Donald Trump cancels UK trip, blames Barack Obama for selling Old Embassy cheap

The United States President Donald Trump has  canceled a visit to London  expected to take place next month, , saying he was disappointed with the “Obama administration having sold” the U.S. embassy in the British capital and build a new one worth 1.2 billion dollars

Trump said in a tweet late on Thursday ,“(The) reason I canceled my trip to London is that I am not a big fan of the Obama Administration having sold perhaps the best located and finest embassy in London for “peanuts,” only to build a new one in an off location for 1.2 billion dollars,”

However, the embassy website showed that the decision to move the location was taken months before Barack Obama took office in January 2009.

London’s mayor, Sadiq Khan  tweeted that Trump had finally got the message that he wasn’t welcome in the British capital.

The U.S. Embassy & Consulates in the UK said in October 2008 that the embassy will be relocated for security reasons.

“Bad deal. Wanted me to cut ribbon-NO!,” Trump said on Twitter.

Reason I canceled my trip to London is that I am not a big fan of the Obama Administration having sold perhaps the best located and finest embassy in London for “peanuts,” only to build a new one in an off location for 1.2 billion dollars. Bad deal. Wanted me to cut ribbon-NO!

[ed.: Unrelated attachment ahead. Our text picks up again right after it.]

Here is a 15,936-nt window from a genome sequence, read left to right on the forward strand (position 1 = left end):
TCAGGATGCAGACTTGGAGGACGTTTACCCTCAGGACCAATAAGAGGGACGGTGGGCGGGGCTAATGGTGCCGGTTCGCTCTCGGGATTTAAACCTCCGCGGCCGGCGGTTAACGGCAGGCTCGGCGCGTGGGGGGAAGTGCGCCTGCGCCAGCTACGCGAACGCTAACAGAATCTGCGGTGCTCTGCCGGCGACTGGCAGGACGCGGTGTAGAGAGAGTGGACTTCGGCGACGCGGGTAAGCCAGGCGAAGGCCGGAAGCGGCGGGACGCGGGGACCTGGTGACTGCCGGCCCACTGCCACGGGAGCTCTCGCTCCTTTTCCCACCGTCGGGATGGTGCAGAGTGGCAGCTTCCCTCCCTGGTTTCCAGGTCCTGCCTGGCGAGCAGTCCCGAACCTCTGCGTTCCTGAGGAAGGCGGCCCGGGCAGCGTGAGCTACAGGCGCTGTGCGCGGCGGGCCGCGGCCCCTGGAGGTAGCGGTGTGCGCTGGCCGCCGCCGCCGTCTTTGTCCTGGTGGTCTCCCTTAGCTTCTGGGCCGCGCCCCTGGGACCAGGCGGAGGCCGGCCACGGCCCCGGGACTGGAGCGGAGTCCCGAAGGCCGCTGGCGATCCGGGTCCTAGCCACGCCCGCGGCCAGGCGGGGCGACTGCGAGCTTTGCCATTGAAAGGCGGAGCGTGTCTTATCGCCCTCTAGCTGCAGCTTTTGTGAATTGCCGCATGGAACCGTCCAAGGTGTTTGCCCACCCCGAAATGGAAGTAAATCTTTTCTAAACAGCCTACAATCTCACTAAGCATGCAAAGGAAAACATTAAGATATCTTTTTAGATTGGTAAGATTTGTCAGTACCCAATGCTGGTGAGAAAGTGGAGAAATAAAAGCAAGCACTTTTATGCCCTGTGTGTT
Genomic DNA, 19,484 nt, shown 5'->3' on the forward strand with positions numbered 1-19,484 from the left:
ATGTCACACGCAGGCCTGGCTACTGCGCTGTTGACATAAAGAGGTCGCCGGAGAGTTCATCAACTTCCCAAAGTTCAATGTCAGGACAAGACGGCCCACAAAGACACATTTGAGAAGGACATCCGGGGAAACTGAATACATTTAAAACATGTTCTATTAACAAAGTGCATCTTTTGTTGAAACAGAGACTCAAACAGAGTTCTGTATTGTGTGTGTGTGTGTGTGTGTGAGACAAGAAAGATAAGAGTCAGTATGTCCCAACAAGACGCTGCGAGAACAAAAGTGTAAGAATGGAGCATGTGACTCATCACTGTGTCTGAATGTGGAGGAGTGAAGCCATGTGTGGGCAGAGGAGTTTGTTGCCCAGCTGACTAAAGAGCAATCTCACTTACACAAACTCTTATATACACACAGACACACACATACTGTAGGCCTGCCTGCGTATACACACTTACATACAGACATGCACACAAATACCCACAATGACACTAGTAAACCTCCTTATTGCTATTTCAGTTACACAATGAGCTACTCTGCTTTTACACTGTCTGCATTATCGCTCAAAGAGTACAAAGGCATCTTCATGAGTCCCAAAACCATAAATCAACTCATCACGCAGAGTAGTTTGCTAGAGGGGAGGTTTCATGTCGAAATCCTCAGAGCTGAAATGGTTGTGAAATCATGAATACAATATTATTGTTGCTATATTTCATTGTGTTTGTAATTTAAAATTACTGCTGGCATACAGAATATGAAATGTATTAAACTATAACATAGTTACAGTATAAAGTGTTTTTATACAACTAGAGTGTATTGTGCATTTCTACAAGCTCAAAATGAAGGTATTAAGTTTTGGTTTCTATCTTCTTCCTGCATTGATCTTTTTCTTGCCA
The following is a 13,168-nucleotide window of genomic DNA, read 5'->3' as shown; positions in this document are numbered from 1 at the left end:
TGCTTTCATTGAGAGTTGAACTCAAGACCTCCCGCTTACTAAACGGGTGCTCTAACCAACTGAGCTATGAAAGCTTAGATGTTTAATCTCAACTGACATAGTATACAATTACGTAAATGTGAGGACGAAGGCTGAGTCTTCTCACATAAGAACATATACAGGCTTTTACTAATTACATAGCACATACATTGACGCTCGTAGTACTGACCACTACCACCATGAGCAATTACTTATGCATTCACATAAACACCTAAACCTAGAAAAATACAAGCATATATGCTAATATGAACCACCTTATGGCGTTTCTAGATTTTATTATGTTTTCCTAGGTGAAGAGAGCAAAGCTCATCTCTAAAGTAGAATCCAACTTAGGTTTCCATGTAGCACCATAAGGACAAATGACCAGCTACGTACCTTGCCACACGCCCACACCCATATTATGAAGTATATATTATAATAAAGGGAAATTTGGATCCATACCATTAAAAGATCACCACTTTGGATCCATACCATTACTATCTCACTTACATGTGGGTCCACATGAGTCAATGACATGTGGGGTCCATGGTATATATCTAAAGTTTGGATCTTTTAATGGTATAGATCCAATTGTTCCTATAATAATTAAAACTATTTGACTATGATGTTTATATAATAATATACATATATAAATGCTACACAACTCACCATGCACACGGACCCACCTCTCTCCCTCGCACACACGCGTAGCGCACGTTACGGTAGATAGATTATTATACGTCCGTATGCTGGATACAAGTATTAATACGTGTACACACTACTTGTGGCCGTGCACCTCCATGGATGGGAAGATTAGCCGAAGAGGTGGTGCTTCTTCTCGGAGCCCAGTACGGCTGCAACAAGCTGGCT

The Daily Mail earlier reported the cancellation of Trump’s UK visit in which he was expected to inaugurate the new embassy.

The U.S. is leaving behind an imposing 1960 stone and concrete embassy in London’s upmarket Grosvenor Square, an area known as ‘Little America’ during World War Two, when the square also housed the military headquarters of General Dwight D. Eisenhower.

The new embassy on the South Bank is a veritable fortress set back at least 100 feet (30 meters) from surrounding buildings, mostly newly-erected high-rise residential blocks, and incorporating living quarters for the U.S. Marines permanently stationed inside.

The one billion-dollar-edifice overlooking the River Thames, was wholly funded by the sale of other properties in London.

Daily Mail

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